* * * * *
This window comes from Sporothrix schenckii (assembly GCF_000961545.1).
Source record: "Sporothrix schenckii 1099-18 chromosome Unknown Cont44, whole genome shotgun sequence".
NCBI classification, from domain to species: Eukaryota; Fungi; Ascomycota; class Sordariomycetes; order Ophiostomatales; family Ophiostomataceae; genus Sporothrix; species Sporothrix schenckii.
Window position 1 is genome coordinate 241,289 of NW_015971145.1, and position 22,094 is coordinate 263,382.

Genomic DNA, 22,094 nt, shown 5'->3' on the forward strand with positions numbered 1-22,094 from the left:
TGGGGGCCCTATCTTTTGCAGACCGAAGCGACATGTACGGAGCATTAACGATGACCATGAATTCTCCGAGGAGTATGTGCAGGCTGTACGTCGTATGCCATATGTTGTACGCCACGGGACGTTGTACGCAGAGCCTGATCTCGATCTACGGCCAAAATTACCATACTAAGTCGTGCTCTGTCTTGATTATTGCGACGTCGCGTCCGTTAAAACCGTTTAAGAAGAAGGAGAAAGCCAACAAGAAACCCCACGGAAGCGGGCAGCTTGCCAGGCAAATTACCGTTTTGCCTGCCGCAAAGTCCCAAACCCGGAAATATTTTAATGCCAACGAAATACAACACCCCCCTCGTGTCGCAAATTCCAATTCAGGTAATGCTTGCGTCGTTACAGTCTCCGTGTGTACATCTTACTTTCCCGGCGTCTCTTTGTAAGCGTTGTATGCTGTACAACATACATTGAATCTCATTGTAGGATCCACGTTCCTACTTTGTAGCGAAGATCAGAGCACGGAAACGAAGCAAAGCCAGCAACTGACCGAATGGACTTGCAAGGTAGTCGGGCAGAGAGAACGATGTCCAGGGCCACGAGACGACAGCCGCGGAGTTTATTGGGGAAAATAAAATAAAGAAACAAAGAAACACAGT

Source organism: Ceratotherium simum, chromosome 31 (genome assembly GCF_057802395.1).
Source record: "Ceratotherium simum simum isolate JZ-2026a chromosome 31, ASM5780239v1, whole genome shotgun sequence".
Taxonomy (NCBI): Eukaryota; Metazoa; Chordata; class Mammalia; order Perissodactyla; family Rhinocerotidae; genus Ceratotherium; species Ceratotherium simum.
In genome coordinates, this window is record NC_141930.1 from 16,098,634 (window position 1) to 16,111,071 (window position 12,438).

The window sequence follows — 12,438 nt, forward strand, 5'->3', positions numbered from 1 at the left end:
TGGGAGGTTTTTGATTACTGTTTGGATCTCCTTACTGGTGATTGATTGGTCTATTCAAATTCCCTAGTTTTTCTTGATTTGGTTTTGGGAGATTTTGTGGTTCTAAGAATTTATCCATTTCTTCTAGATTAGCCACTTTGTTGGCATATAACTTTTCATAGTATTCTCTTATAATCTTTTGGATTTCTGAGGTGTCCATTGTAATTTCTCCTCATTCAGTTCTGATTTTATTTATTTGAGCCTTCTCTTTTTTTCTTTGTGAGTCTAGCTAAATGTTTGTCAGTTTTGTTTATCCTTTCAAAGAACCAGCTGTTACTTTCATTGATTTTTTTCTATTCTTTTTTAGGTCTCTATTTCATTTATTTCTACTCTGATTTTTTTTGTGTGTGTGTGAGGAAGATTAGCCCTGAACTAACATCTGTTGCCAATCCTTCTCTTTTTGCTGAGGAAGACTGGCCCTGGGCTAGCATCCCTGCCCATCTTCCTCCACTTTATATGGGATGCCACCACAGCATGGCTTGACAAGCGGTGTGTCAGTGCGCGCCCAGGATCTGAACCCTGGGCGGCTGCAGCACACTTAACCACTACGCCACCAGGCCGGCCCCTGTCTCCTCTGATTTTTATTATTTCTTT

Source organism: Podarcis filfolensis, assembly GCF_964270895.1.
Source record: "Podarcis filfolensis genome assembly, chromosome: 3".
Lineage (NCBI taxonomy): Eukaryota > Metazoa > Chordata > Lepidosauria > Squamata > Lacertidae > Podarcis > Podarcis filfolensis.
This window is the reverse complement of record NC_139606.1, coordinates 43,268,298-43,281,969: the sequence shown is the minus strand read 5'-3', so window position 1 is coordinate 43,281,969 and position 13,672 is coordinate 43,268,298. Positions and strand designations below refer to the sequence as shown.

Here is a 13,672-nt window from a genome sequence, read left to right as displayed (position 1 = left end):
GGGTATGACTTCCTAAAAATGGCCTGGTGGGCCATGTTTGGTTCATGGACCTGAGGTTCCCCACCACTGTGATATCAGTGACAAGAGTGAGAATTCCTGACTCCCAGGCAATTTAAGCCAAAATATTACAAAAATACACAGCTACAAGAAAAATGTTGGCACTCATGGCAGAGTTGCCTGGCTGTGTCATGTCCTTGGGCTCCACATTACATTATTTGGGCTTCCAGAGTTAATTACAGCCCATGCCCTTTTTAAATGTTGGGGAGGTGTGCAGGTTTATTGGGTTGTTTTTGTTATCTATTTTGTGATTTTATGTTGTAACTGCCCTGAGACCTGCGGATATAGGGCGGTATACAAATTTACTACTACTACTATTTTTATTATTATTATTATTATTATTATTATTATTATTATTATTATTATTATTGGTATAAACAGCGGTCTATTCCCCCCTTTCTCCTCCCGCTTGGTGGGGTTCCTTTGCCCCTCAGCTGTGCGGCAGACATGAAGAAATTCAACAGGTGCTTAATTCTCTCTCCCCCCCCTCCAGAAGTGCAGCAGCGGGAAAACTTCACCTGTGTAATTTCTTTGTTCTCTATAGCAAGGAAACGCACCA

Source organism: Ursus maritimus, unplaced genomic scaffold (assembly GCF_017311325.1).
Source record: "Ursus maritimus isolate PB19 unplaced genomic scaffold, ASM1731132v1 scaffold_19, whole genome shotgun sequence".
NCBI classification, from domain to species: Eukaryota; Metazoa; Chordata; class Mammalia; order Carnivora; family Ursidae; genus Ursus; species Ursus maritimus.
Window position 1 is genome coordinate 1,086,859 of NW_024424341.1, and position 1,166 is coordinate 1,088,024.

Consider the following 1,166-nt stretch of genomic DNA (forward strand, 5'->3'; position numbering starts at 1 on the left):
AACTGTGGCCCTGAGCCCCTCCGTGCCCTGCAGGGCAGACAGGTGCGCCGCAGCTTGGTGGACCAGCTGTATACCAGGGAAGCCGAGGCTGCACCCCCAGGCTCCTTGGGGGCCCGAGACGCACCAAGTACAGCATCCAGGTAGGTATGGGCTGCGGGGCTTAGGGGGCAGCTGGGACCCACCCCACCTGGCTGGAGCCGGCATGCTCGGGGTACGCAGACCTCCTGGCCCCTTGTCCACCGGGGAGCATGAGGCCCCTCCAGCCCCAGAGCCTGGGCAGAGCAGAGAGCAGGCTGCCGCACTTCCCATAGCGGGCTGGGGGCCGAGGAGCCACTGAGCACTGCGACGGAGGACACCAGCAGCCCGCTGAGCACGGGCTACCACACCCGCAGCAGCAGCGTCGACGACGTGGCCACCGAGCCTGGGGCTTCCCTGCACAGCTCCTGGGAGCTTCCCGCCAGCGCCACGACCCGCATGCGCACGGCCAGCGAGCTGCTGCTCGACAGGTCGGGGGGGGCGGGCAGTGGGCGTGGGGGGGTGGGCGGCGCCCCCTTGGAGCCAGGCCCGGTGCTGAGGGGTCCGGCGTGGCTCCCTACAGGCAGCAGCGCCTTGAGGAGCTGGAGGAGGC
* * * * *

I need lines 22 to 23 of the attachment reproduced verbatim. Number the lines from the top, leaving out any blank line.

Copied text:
Window position 1 is genome coordinate 1,086,859 of NW_024424341.1, and position 1,166 is coordinate 1,088,024.

Consider the following 1,166-nt stretch of genomic DNA (forward strand, 5'->3'; position numbering starts at 1 on the left):